Have we Got the Bottle to Save our Seas?


Sickening pictures from the remote, uninhabited Henderson Island in the UK’s Pitcairn Islands territory show up to 671 plastic items on every single square metre.

Researchers estimate that there are up to 37.7 million pieces of plastic on the isle.

Up to 12.7 million tonnes of plastic waste enters the ocean every year, killing marine life, threatening ecosystems and contaminating seafood.

In the UK we throw away 35 million plastic bottles EVERY DAY. These take more than 450 years to degrade, breaking down into smaller pieces of microplastic which pollute the marine environment and often are eaten by marine life, which can be fatal.

This isn’t to preach the moral high ground.

I’m as guilty of throwing away waste as anybody. And we can’t rely just on awareness driven by photos like this to change our culture towards it. There is a straightforward policy answer to this though, that would make a huge difference.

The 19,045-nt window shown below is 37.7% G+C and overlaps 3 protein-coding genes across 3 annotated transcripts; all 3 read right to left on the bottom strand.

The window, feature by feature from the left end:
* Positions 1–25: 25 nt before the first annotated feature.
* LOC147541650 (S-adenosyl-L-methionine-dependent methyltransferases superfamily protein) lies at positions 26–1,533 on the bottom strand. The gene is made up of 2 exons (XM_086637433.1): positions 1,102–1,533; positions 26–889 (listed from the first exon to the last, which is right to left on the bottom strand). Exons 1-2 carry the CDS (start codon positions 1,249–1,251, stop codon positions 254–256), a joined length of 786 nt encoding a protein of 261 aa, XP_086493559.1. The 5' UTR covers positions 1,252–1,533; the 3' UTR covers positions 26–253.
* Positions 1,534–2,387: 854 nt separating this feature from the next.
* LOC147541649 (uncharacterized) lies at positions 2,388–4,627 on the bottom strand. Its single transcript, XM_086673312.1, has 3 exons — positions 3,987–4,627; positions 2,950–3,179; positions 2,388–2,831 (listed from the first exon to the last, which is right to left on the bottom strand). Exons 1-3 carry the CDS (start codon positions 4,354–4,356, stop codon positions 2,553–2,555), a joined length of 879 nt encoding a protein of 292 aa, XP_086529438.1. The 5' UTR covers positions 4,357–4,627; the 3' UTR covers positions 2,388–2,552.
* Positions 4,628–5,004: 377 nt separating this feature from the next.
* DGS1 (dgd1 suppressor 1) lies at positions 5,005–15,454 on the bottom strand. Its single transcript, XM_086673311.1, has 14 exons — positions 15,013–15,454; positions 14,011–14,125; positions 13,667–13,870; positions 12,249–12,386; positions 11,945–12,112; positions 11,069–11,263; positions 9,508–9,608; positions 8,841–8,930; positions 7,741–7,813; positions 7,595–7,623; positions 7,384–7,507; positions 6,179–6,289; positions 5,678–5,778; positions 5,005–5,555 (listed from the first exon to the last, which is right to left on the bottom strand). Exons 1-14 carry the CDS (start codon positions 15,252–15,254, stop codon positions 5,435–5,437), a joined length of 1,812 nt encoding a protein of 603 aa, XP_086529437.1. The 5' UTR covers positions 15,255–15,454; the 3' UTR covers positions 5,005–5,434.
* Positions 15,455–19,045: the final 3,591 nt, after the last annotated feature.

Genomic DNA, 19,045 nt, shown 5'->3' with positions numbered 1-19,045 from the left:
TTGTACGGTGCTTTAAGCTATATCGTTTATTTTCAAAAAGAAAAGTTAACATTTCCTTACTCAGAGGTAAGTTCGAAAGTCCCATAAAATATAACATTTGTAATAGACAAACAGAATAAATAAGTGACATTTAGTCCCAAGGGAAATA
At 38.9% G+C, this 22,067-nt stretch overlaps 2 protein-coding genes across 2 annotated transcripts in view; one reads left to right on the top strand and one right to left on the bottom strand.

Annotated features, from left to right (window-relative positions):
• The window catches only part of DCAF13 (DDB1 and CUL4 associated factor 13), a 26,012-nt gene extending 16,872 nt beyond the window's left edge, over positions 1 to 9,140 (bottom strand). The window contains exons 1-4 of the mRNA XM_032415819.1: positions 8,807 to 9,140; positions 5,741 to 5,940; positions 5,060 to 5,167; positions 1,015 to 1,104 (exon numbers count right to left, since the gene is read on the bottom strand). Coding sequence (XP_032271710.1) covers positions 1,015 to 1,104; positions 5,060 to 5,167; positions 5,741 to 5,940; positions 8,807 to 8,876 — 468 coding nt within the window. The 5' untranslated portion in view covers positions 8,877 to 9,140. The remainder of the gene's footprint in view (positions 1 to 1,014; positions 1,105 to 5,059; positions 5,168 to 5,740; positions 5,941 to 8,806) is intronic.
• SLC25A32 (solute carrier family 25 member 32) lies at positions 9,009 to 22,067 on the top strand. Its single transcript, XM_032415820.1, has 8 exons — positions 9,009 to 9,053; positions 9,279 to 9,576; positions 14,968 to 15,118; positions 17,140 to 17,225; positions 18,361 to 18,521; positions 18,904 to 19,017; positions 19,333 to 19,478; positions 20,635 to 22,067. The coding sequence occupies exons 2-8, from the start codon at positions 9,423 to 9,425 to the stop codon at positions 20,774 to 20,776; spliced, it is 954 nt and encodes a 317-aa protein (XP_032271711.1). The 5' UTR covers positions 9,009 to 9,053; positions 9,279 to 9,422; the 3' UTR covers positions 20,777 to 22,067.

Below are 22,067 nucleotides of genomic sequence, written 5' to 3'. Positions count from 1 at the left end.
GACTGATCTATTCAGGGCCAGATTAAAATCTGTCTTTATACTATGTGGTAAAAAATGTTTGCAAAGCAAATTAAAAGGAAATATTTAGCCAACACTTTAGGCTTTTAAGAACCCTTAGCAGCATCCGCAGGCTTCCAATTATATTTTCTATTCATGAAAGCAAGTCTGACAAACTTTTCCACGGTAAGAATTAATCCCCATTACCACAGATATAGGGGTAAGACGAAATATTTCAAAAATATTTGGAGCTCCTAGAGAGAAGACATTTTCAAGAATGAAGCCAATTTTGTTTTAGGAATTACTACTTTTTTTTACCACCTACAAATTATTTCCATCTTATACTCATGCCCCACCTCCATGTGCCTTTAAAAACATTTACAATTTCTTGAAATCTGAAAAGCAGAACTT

That’s a ‘deposit return scheme’ Sounds dull doesn’t it. It’s basically a tax on plastic bottles that can be easily reclaimed by bringing them back to collection points.

A comprehensive report for the Campaign to Protect Rural England by consultants Eunomia showed exactly how it could be done – and what it would achieve. (Page 17 of the report sets out the details – which would require a wide network of collection points, ideally including  supermarkets and a centrally adminstered system).

Their report found that it would cost a one-off £84 million to set up such a scheme. But local authorities around the UK could save around £160 million per year in avoided waste management costs. And as the return rate for containers is not 100%, the unclaimed deposits result in a net gain that can be used to fund its operation.

Belgium has a “producer responsibility scheme” in place which is fully funded by obligated industry. I’d love to see something similar implemented here in North Thanet. Could we roll out a local version?

Or are there any local artists that could build something really spectacular with all our thrown away plastic bottles, to make the case better than I have here? How about a giant plastic whale made out of bottles, to take to Downing Street? Or some kind of more creative community art installation to raise awareness?



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